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A New Threat to California’s Rivers:  Will the Rush to Develop Our Newest Water Source Destroy More Streams?

Owens River (free-flowing section), near Big Pine, California. Photo: Jeffrey St. Clair.

The first plans implementing California’s landmark groundwater law, the Sustainable Groundwater Management Act or SGMA, have been submitted to the California Department of Water Resources.  They are for portions of the state where groundwater is “critically over-drafted,” a situation the plans are supposed to reverse. Some of the plans call for diverting flood and seasonally high streamflows to groundwater storage as a means to comply with SGMA while allowing the maximum amount of irrigated and animal agriculture to continue.

Big Ag’s insatiable thirst is the #1 reason most California’s groundwater basins are critically over drafted or at risk for critical over-draft. Big Ag is also the reason so many California streams are dewatered much of the year. Now, Big Ag and the water agencies that do its water will want to also divert streamflow during the winter wet season. For folks who believe that any water “diverted” to the ocean is wasted water, winter storm and snow-melt high flows have become the target.

While streams need periodic flood flows in order to remain healthy, hundreds of scientific streamflow assessments confirm that, if done properly, some portion of storm and seasonal peak flows can be diverted to groundwater storage in most years without further damaging stream ecosystems. To properly determine the safe amount, however, requires consideration of robust, year-around streamflow criteria.

The State Water Board’s California Water Quality Monitoring Council is coordinating an effort with universities and other agencies to develop streamflow criteria for all California streams. The Council’s Environmental Flows Workgroup has also developed or is developing Interim Regional Streamflow Criteria for use until stream-specific flow assessments can be completed.

Both the Department of Water Resources and the State Water Board now have programs to facilitate and regulate the diversion of flood and seasonally high streamflows to groundwater storage. Unfortunately, neither DWR’s Flood Mar nor the State Water Board’s Water Rights for Groundwater Recharge require consideration of year-around streamflow criteria. Instead Flood Mar encourages comparing “surface hydrologic models to determine their relative strengths and weaknesses, including the ability to reproduce streamflow, snowpack, soil moisture, and other relevant hydrologic variables…” The State Water Board requires only that those seeking temporary water rights to capture flood flows for groundwater storage indicate on their application that they have consulted with local Department of Fish & Wildlife officials and that those officials did not have concerns.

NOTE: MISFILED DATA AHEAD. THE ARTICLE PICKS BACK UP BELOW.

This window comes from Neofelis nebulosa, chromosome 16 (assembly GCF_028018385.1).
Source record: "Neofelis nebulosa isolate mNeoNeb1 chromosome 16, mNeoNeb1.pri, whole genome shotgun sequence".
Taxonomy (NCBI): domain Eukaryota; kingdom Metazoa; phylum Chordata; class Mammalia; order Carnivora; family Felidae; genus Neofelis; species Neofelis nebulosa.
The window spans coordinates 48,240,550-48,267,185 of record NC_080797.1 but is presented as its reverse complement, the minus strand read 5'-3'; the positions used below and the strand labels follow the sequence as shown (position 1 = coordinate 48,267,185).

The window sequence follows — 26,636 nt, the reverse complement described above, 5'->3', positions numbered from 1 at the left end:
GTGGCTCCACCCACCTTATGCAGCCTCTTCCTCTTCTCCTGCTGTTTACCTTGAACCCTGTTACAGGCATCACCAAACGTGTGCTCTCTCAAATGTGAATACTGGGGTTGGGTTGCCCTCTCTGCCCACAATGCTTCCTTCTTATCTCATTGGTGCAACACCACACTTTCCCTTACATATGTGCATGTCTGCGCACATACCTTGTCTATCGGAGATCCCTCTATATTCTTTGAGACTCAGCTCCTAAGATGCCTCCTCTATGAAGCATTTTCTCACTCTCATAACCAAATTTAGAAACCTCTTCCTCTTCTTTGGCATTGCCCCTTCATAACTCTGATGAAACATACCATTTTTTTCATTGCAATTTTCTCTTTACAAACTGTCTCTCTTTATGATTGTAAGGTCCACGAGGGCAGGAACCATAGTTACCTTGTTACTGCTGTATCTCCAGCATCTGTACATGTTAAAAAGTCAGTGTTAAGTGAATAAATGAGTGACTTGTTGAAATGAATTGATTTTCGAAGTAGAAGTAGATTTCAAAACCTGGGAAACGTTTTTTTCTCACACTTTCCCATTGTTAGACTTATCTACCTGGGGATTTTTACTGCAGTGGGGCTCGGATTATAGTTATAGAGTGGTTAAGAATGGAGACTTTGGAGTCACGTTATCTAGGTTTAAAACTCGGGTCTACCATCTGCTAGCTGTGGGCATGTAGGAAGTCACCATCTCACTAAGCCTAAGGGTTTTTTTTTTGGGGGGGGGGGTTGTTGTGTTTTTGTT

Both approaches are inadequate: DWR focuses only on reliable water supply with no direction to proponents to consider streamflow needs; the Water Board relies on undocumented consultations with local DFW staff who may or may not understand stream ecosystem flow needs.

Year-around regional and stream-specific flow criteria are the proper tool to determine the portion of flood and seasonally high flows that can be safely taken from our streams for groundwater storage. That tool is now available in the form of Interim Regional and Stream-Specific flow criteria. DWR and the State Water Board should embrace flow criteria and require their consideration in all applications to divert high flows to groundwater storage. To do less will surely result in more damage to California’s stream ecosystems.

In 1989 the California legislature ordered the Director of Fish and Game to “prepare proposed streamflow requirements” for those California streams “for which minimum flow levels need to be established in order to assure the continued viability of stream-related fish and wildlife resources” (Public Resources Code Division 10).Thirty years later only eight have been completed. Now the Environmental Flows Workgroup offers a streamlined approach to streamflow assessment. Unfortunately, there is no evidence that the agencies working to develop California’s newest water supply will require their use. For that to happen, the California legislature might need to weigh in.  

This column first appeared in The Maven’s Notebook.

Felice Pace is a longtime environmental activist in northern California. You can find his writings online at Bearitude in Black.

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